Withdrawal headaches occur because our bodies get used to the constriction of blood vessels that comes with daily caffeine, without which the blood vessels can suddenly dilate and cause a headache. The good news is that once you consume caffeine, these headaches go away, or after a period of time without caffeine, the number of adenosine receptors in your brain decreases.

Drinking too much caffeine can also cause headaches. Headaches are one of the many side effects of caffeine overdose, and in some migraine sufferers, some studies have shown that caffeinated drinks can cause headaches.

|What is the right amount of coffee to consume?|

To be safe, the US Food and Drug Administration (FDA) says that healthy adults should limit their caffeine intake to 400 mg, which is equivalent to four to five cups of coffee a day. However, it should be noted that this may vary depending on the individual’s sensitivity to caffeine.

“Caffeine is definitely a double-edged sword,” say experts. It can improve mood, improve productivity and sometimes prevent pain, but excessive drinking and addiction can cause throbbing headaches.

The daily caffeine intake recommended by the Food and Drug Administration is 400mg, the same as the FDA. A cup of Americano (355 ml) sold in coffee shops contains around 120 to 200 mg of caffeine. Less than two drinks a day is safe. Caffeine isn’t just in coffee. There is 45mg in cola (one can), 16mg in chocolate (30g) and 40mg in green tea (one cup). You should also weigh the amount of food you eat.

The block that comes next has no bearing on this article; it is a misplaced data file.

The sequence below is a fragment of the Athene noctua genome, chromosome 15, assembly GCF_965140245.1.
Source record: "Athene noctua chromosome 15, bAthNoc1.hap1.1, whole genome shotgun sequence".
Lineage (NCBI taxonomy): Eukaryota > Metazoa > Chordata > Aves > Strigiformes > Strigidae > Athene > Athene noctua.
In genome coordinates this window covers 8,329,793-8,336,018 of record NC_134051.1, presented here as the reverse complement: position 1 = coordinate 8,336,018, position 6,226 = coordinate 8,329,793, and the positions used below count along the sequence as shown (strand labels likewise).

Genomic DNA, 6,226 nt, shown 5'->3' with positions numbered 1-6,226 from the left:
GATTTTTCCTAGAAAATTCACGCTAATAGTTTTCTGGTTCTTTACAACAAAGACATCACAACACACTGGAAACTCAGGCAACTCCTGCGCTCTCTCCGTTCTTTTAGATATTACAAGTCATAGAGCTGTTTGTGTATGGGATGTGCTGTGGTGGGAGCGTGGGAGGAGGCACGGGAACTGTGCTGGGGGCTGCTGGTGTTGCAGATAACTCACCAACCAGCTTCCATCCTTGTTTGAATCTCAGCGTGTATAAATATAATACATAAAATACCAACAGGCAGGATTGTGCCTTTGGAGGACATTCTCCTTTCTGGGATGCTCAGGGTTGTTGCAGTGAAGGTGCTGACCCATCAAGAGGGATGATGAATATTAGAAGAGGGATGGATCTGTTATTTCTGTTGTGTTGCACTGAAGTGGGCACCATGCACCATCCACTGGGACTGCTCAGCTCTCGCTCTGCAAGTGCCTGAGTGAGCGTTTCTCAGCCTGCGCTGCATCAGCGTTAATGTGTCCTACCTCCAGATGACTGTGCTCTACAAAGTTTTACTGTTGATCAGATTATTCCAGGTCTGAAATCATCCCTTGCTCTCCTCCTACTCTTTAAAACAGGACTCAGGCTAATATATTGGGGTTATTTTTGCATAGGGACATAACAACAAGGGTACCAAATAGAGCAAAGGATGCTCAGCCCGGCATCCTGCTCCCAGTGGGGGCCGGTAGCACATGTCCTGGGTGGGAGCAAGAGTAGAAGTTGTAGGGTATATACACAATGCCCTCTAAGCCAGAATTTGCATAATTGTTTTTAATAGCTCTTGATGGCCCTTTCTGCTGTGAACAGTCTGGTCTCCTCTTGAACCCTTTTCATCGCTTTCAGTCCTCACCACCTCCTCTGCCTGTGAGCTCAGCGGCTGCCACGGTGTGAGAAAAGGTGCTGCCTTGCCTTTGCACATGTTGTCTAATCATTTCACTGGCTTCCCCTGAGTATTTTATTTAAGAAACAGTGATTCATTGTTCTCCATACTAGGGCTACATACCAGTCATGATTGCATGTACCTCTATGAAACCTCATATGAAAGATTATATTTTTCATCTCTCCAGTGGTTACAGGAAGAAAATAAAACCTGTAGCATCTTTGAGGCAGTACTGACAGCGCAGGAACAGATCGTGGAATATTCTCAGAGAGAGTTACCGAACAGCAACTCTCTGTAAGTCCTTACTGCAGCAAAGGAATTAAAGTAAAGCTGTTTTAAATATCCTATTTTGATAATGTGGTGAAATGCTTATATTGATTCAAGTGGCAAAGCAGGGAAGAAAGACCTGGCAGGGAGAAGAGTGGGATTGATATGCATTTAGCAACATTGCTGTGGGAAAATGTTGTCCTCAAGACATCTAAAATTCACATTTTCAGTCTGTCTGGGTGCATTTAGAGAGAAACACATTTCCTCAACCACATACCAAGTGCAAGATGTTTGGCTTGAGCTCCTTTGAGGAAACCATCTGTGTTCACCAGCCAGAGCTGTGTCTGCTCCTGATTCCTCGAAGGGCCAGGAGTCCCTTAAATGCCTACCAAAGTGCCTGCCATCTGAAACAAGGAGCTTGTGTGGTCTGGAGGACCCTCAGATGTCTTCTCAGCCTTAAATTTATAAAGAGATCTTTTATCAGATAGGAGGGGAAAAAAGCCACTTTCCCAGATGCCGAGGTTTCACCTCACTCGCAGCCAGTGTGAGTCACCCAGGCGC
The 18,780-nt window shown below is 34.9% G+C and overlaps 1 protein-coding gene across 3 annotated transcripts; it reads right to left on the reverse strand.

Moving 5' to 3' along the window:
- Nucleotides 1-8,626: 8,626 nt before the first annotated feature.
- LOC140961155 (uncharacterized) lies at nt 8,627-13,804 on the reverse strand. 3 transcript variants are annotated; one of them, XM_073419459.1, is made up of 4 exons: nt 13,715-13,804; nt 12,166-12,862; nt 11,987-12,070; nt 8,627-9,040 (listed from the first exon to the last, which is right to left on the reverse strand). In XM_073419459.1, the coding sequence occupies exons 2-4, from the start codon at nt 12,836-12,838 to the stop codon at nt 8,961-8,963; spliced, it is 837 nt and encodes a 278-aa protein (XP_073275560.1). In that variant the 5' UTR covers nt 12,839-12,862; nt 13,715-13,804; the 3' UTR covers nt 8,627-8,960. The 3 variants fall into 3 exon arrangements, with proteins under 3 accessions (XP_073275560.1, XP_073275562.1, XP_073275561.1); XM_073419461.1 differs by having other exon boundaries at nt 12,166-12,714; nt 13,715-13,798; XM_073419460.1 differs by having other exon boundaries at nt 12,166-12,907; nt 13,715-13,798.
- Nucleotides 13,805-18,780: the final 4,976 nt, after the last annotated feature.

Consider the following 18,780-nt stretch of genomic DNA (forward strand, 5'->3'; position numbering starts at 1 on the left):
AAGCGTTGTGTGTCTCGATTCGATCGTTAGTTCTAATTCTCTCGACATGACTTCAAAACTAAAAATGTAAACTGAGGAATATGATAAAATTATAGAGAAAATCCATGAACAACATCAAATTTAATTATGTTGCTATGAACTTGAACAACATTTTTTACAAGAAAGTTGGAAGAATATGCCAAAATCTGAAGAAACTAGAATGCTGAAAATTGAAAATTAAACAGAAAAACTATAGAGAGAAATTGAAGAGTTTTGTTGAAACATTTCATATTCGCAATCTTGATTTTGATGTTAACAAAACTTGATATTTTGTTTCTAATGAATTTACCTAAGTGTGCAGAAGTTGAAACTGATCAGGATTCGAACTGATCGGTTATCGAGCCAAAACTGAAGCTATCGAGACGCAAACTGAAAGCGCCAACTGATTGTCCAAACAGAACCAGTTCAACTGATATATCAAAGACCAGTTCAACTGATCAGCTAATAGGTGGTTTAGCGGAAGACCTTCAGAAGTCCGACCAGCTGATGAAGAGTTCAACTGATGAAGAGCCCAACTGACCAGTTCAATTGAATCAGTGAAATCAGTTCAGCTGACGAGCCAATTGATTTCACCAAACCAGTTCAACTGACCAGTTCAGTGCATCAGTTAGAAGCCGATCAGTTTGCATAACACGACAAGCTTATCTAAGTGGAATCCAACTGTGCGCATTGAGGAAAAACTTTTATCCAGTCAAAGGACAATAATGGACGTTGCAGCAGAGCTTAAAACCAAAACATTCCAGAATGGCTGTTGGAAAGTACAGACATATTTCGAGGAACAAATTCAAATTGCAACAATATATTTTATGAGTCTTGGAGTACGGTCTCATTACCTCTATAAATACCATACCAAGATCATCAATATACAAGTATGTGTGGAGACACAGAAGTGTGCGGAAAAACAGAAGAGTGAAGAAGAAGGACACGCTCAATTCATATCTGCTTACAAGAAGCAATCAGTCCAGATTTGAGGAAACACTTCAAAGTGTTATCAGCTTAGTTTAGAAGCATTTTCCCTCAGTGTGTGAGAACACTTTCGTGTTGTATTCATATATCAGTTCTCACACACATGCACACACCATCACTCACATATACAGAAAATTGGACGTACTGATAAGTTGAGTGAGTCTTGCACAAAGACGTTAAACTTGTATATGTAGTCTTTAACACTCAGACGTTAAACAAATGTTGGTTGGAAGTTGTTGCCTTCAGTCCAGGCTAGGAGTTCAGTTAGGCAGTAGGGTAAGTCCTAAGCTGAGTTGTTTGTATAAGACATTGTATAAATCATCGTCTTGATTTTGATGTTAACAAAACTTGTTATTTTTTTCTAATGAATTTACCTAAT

The speed at which caffeine is broken down varies greatly from person to person. A healthy adult breaks down most of the caffeine consumed in about 6 to 7 hours. However, if you smoke or take other medicines, the time is longer. Children or people with severe liver damage can wait 3 or 4 days.

So what should people who are already addicted to caffeine and suffer from ‘weekend headaches’ do? Experts advise, “If you reduce your caffeine intake by slowly replacing regular coffee with decaffeinated coffee over several weeks, you can avoid headaches caused by caffeine withdrawal symptoms.”